Integrated Crop Management News

Links to these articles are strongly encouraged. Articles may be republished without further permission if published as written and if credit is given to the author, Integrated Crop Management News, and Iowa State University Extension and Outreach. If articles are used in any other manner, permission from the author is required.

Using Cereal Rye Cover Crop and Narrow-Row Soybean to Manage Herbicide-Resistant Waterhemp

August 6, 2020
Waterhemp density in soybean with marginal (left) vs. aggressive weed control program plus harvest weed seed control (right) in previous year’s corn.

Waterhemp control is an increasing challenge for soybean producers due to the evolution of multiple herbicide-resistant populations. With dwindling herbicide resources, there is a need to integrate non-chemical strategies into current weed management programs in soybean. Cereal rye is the most common cover crop grown in the Midwest due to its winter hardiness and short life cycle. The high C:N ratio of cereal rye compared to legume or brassica cover crops results in a slow degradation of the residues; thereby, increasing the duration of weed suppression.

Scout Now for Palmer Amaranth

July 28, 2020
meaghan standing next to palmer plant

This is the time of year to begin scouting for Palmer amaranth (Amaranthus palmeri) in Iowa crop fields. While Palmer amaranth has been identified in more than half of Iowa’s counties, new identifications have waned since the widespread introductions in 2016. Palmer amaranth is still a species to watch out for in every Iowa crop field. Minnesota recently reported finding the weed in a county previously not known to have infestations – thus the weed is still on the move.

Unsolicited seed packages in mail

July 28, 2020

Most people are probably aware of the unsolicited mailing of seed packets from China and other countries. The Iowa Department of Agriculture and Land Stewardship (IDALS) has issued guidelines on how to deal with the situation if you should receive one of these packages.  The following statement was made by IDALS.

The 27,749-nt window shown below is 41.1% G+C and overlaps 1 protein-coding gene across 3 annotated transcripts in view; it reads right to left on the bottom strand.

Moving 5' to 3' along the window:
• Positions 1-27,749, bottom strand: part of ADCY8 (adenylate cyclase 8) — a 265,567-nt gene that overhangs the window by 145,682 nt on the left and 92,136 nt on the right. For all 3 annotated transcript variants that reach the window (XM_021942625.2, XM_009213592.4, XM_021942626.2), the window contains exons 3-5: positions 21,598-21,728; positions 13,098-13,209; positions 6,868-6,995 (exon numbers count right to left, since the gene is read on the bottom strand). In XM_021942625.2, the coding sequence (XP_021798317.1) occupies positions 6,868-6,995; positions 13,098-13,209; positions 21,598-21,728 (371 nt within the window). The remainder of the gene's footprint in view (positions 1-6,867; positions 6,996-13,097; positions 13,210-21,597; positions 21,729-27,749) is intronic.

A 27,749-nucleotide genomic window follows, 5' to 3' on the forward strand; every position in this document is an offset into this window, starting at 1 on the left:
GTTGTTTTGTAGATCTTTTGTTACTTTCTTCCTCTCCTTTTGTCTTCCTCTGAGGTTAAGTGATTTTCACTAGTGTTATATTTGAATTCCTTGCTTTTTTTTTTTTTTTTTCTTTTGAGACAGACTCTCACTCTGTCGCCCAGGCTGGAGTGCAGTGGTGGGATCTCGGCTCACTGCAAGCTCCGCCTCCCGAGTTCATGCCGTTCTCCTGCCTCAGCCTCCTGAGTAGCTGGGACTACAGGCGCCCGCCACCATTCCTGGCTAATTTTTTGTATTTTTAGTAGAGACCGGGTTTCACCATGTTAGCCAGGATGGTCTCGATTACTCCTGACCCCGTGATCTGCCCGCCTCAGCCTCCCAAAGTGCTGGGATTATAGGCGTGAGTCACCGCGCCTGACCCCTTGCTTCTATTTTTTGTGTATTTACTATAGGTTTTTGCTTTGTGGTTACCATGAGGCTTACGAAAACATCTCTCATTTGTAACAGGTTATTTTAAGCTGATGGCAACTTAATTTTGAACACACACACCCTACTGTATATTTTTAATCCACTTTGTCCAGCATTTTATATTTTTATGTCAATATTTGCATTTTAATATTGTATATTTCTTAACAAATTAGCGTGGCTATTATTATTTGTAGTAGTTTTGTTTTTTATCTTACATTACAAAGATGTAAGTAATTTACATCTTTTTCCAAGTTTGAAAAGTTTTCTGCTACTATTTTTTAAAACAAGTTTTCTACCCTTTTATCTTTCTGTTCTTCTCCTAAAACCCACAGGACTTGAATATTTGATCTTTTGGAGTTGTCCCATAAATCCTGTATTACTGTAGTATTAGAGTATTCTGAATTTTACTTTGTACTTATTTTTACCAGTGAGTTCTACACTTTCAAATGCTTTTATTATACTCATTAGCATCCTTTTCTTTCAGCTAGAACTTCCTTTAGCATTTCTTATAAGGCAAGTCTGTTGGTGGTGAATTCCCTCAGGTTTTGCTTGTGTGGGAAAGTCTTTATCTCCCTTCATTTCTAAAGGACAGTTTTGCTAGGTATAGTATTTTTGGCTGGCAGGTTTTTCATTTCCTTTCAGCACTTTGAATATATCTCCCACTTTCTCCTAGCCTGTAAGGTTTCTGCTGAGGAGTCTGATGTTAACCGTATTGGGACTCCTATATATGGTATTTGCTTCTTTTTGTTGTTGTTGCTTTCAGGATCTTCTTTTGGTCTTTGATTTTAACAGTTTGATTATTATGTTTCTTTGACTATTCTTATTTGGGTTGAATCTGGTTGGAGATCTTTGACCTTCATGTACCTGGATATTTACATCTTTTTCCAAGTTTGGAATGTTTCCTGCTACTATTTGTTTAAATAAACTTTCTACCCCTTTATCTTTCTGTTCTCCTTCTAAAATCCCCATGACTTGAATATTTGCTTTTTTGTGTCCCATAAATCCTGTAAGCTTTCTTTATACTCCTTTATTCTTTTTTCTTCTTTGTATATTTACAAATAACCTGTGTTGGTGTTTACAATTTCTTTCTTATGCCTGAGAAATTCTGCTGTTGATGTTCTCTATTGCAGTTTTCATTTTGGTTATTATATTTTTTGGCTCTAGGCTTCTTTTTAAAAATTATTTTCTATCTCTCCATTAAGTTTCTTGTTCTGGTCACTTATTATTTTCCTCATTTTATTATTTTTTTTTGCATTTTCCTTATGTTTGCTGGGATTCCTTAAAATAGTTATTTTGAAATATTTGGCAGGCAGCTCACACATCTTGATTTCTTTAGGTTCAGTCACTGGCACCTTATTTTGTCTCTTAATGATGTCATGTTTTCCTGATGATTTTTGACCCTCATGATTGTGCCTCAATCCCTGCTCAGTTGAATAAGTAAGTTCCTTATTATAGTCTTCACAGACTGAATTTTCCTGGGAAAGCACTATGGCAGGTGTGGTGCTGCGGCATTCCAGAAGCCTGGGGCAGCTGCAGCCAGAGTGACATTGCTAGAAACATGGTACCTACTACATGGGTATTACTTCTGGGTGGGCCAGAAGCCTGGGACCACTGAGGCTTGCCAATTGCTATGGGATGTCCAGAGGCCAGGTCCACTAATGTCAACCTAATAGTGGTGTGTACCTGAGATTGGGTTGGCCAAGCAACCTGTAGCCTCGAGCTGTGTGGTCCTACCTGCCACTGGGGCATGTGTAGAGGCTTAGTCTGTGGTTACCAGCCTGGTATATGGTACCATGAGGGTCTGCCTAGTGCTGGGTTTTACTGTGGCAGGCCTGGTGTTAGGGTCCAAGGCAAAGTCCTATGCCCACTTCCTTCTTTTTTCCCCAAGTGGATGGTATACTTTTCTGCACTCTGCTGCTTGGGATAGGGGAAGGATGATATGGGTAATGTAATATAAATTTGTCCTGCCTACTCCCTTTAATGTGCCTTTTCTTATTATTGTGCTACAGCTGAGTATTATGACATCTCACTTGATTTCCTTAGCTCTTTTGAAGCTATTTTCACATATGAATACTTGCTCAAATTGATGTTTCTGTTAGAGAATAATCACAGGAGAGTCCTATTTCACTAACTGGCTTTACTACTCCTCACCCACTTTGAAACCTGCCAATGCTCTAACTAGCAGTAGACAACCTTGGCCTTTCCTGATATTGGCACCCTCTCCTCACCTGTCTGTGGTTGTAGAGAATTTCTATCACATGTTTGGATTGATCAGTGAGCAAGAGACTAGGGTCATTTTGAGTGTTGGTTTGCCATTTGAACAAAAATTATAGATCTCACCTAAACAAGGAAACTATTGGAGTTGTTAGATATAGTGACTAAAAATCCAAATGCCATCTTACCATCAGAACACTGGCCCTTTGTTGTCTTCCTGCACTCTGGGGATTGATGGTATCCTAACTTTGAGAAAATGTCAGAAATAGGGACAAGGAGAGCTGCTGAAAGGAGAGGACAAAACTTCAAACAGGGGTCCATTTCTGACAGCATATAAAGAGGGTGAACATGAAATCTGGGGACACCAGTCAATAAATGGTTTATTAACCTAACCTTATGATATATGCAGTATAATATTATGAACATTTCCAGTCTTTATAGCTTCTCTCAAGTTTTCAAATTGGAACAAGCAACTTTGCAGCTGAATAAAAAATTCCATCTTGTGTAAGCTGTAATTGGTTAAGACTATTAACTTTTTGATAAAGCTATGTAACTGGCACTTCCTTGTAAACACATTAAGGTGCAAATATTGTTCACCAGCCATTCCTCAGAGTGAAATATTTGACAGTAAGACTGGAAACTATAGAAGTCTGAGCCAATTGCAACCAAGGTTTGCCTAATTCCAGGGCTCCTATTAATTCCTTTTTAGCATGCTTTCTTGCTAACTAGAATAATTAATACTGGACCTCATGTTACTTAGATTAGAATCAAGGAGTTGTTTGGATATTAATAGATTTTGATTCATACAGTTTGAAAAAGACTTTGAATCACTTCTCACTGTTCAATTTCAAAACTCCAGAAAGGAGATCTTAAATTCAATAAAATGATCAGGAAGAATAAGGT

Why do we care?

Planning a Late Summer Perennial Forage Seeding?

July 23, 2020

Late summer can provide a window of opportunity to seed perennial forage legumes and grasses, whether you want to establish a new forage crop or need to fill in bare and thin spots in an existing forage stand. To help improve the chances for a successful late summer seeding of forages, consider the following.

Field preparation prior to seeding

Scouting reminders for spider mites

July 20, 2020
Twospotted spider mite.

As parts of Iowa enter severe drought on July 14 (D2, US Drought Monitor), I encourage you to scout for twospotted spider mites in crops. Twospotted spider mites can increase whenever temperatures are greater than 85°F, humidity is less than 90 percent, and moisture levels are low. These are ideal conditions for the twospotted spider mite and populations are capable of increasing very rapidly.

Scouting

Potato Leafhoppers Abundant in Soybean and Alfalfa

July 10, 2020
Potato leafhopper adult (top) and nymph (bottom).

This year we have received many inquiries about potato leafhopper (Photo 1) in soybean and alfalfa. Although they are present in Iowa every year, populations are higher than in 2018 and 2019. Usually, potato leafhoppers are only considered a pest of alfalfa in Iowa, but they do feed on soybean, too. Potato leafhoppers prefer smooth leaves and are usually repelled by varieties with pubescence (hairs).

Measuring Conservation and Nutrient Reduction in Iowa Agriculture

July 9, 2020
Agricultural land use over time in Iowa.

An ongoing public concern is the loss of nutrients from agricultural land in the corn belt. In Iowa, nitrogen and phosphorus losses from farm fields are driven by a variety of factors. Since the mid-twentieth century, statewide corn and soybean acres have increased as extended rotations, hay, and pasture declined. Compared to perennial crops and small grain rotations, corn-soybean and continuous corn rotations are leaky systems.

Soybean Gall Midge Larvae Active in Iowa

July 2, 2020
Soybean gall midge distribution from 2018 and 2019 map

Soybean gall midge was confirmed as an economic pest of soybean in 2018. Worldwide, it is only known to occur in five states in the Midwestern US (Figure 1). Research began in 2019 to monitor the emergence of adults and incidence of larval feeding, as well as management options for the pest. This year, soybean gall midge adults were first collected on June 12 and larvae were detected in soybean on June 23.

Planted Non-Bt Corn? Plan to Scout for European Corn Borer

June 12, 2020

Farmers have enjoyed the benefits of Bt corn since its introduction in 1996, particularly “in the bag” transgenic protection from insect pests and the yield loss they inflict. European corn borer (ECB), Ostrinia nubilalis, was particularly challenging and the target of the first Bt hybrids. The adoption of Bt corn in the U.S. prompted a widespread suppression of ECB. Even so, ECB still shows up in conventional cornfields in Iowa and can be a devastating pest.

Pages